The Accidental Documentarian: Nick Beaulieu's New Love of VideoJun 25, 2021 04:44PM ● By Kim Carpenter
Photo by Bill Sitzmann
Nick Beaulieu didn’t set out to make documentary films. He didn’t set out to be affiliated with vaunted outlets such as PBS. He wanted to be a journalist, and for a while, the 26-year-old, who grew up in West Omaha and attended Millard North, was on exactly the right path.
He attended the University of Nebraska at Omaha and rose through the journalism ranks, eventually becoming the editor of the student newspaper The Gateway before graduating in 2016. He also spent over a year paying his dues on the copy desk at the Omaha World-Herald.
“For a long time, I saw myself exclusively as a writer,” Beaulieu said. “I was on track with UNO and freelancing for a lot of blogs.” As an astute observer of journalism, however, he also was losing faith in the profession as a career path.
“I was noticing at the time how journalism was changing,” Beaulieu said. “Facts are so disputed right now. You can’t get people to agree on objective facts and to accept news that they don’t trust. We’re at an impasse.”
Beaulieu wanted to bridge that gap and find common ground. He believed having empathy and just listening was the way to do that.
“I really liked in-depth storytelling with emotion and conflict,” Beaulieu said. “I wanted to do those kinds of feature pieces. That’s when I realized that I could find that through filmmaking.”
Time in Los Angeles during summer 2015 helped bring him to that conclusion. Originally, Beaulieu traveled to the West Coast for an internship with F.A.M.E.’US Magazine, but, he said, “It didn’t go anywhere.”
Instead, he ended up working as a contributing writer on the documentary The Last Tear, which chronicled the 200,000 women who worked as sex slaves for the Imperial Japanese Army during World War II.
The experience was life changing.
“I was an Omaha kid, and this was the first time that I had stepped outside Nebraska and my comfort zone. I was working with a really diverse team and learned so much. It was really formative. I knew for sure after that summer that documentary filmmaking was what I wanted to do.”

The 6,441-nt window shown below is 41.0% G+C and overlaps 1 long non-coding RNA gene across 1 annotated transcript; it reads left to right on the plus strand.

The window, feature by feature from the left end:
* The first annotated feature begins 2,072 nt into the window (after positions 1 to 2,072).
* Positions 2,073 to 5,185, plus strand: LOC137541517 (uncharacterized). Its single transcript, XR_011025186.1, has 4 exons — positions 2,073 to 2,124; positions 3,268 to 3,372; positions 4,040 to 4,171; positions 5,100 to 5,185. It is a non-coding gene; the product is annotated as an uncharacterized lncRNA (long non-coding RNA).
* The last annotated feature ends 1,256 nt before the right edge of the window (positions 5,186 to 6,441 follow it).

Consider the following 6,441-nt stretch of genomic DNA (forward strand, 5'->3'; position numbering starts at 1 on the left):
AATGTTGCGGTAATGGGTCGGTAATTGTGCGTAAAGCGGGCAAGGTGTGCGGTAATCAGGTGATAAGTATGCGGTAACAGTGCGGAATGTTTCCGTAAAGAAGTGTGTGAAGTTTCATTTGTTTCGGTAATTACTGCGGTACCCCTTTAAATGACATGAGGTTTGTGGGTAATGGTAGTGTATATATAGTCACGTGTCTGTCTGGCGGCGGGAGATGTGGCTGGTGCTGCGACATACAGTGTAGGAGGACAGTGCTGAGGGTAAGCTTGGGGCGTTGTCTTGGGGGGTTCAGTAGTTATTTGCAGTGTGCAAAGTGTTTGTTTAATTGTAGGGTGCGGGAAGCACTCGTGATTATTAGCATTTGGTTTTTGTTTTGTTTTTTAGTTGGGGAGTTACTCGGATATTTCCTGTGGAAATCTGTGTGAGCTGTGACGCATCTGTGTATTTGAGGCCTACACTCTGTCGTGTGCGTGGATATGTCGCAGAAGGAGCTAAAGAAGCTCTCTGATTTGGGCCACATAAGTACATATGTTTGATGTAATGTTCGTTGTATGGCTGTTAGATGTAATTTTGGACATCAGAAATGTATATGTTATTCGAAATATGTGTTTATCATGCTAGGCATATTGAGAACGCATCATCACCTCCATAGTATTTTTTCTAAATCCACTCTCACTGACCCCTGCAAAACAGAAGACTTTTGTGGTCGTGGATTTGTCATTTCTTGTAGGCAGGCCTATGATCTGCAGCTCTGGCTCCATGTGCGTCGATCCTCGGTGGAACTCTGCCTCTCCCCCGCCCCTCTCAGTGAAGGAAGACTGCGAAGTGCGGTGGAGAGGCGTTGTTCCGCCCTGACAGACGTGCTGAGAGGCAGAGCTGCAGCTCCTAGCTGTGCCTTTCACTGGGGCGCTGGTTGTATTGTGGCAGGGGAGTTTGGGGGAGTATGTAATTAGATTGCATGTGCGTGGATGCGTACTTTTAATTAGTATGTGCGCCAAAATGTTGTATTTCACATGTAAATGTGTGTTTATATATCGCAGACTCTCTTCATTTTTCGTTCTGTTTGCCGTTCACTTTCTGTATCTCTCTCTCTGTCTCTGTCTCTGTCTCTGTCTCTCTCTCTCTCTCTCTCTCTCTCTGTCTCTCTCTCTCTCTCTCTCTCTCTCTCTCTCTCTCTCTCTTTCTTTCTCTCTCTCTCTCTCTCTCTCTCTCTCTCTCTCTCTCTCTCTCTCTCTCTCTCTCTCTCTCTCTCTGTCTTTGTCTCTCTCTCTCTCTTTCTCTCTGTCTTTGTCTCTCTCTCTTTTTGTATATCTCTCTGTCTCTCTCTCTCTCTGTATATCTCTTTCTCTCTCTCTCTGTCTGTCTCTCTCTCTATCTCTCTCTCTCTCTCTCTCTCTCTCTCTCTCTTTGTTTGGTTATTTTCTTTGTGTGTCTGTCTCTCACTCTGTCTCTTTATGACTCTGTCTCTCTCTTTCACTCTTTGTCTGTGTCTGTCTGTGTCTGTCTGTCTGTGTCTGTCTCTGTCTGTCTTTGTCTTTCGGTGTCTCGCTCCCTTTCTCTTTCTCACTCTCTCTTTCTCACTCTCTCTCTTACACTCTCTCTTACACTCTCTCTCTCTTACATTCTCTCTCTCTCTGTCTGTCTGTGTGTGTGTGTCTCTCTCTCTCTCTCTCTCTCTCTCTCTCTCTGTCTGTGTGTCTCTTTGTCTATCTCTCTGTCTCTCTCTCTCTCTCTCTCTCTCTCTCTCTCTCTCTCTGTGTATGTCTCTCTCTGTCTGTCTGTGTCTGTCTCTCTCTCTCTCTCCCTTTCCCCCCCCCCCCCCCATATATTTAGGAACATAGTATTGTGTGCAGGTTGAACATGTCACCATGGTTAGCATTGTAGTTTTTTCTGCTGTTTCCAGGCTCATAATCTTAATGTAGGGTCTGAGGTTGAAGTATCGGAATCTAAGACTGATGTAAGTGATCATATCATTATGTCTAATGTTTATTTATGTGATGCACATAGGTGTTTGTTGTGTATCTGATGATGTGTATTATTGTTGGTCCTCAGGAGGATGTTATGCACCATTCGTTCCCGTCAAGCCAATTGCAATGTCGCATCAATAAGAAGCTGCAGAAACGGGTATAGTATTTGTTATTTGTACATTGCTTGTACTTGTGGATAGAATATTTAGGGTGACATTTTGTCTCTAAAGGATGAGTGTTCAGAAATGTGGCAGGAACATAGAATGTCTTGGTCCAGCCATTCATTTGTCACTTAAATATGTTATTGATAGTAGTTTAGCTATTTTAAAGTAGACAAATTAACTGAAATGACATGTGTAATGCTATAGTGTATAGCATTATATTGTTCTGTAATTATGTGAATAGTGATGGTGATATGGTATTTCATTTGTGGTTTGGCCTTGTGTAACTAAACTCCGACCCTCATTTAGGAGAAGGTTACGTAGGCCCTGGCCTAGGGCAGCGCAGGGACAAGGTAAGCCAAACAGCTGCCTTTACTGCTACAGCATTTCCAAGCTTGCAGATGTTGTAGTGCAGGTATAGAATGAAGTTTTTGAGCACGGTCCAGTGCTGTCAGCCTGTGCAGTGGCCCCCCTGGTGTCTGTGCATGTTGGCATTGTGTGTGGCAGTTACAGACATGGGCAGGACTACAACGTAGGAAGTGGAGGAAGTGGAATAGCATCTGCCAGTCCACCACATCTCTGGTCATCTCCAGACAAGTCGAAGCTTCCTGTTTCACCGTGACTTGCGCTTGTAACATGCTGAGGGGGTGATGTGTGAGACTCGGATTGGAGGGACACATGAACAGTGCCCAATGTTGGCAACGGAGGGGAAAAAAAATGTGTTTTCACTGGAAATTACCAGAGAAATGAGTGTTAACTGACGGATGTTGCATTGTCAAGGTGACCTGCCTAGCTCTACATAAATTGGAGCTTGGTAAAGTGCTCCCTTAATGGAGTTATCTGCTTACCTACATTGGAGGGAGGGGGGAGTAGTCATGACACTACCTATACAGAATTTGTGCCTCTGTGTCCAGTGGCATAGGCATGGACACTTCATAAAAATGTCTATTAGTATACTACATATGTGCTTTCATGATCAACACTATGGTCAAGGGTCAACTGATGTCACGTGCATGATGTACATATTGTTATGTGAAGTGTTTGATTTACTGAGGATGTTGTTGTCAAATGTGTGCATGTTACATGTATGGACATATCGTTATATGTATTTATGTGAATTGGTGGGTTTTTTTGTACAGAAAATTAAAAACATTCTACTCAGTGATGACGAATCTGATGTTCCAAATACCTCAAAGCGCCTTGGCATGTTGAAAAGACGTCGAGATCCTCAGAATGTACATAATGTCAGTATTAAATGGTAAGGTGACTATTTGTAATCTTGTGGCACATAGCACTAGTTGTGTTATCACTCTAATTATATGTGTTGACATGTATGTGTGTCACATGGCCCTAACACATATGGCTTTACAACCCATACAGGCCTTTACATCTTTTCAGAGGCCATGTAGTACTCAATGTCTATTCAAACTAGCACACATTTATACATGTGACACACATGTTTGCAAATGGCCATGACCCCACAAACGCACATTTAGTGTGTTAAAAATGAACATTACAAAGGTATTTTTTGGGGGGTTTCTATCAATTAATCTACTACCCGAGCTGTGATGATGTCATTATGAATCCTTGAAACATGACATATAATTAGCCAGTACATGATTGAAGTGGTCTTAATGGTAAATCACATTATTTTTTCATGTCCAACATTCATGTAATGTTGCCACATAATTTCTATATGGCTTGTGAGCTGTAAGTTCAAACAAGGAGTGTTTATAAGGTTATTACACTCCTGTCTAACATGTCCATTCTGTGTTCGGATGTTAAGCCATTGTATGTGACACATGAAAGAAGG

Beaulieu returned to Omaha and did whatever he could to learn about the profession. He interned at Film Streams, where he could view documentary films and meet filmmakers. “Just being in that world—that was my classroom,” he said. “When you want to do something that’s a creative endeavor, you just have to keep going.”
He started paying attention to what kinds of stories he wanted to share. “What’s the biggest story in Omaha that’s untold?” he asked himself. Beaulieu became interested in huge gaps in racial equality and violence in the city and started investigating those themes through the lenses of city, church, and family.
Beaulieu joined an online documentary community last April and began making use of the resources such as weekly meetings, mentoring, and networking, which all helped orient him toward his new career path.
“It was a game changer,” he says.
Indeed it was.
A woman in the group saw that PBS was looking for Nebraska contributions to its American Portrait series, which focuses on ordinary people and their extraordinary lives. She urged Beaulieu to consider it.
He did and he ended up profiling five people from Omaha. His subjects included Gladys Harrison, owner of Big Mama’s Kitchen and Catering, who explained why she wanted to run for Congress; and local artist Watie White, who described his public art project 100 People, which he created to showcase the people who’ve inspired him. In each of Beaulieu’s segments, his intuitive approach of letting subjects reveal themselves through their intimate stories is evident.
The experience was a major turning point for the budding documentarian’s career.
“It’s amazing the doors this has opened,” said the filmmaker. “Contributing to PBS was a huge moment. It’s pretty sweet.”
Author, director, and screenplay writer John Kaye has enjoyed watching Beaulieu’s development. The two met in 2016 after a Film Streams’ screening of American Hot Wax, which Kaye wrote. They struck up a conversation after the Q&A, and over the years became close friends.
“Nick presents himself as ‘West O. Bro’ and as a chill guy, but he approaches everything in a really smart way,” observed Kaye. “He’s very productive in the way he assesses things. He is so open to possibilities.”
Kaye described how Beaulieu offers insightful criticism of his work, and said that keen perspicacity lends itself well to impactful documentary work.
“He watches everything,” Kaye said. “Rather than approach his work in a linear fashion, it’s more like a polaroid. It’s taken guts to do it, because he’s had to reframe and roll the dice on his imagination. It makes what he’s doing really compelling.”
Beaulieu’s main focus right now is finishing the film he’s been working on for the past five years in Omaha. He’s in the editing and post-production phase.
Although not ready to divulge the details of the product, he said he’s on target. “The average time for the first documentary is seven years.”
After that, Beaulieu sees himself branching outside the area in search of more stories to tell.
But, he noted, his storytelling will never be far from home. “Omaha will always influence my work. I take a lot of pride in representing the Midwest. I’m excited to keep contributing and representing Omaha and telling our stories.”
Visit pbs.org/american-portrait to view Beaulieu’s work.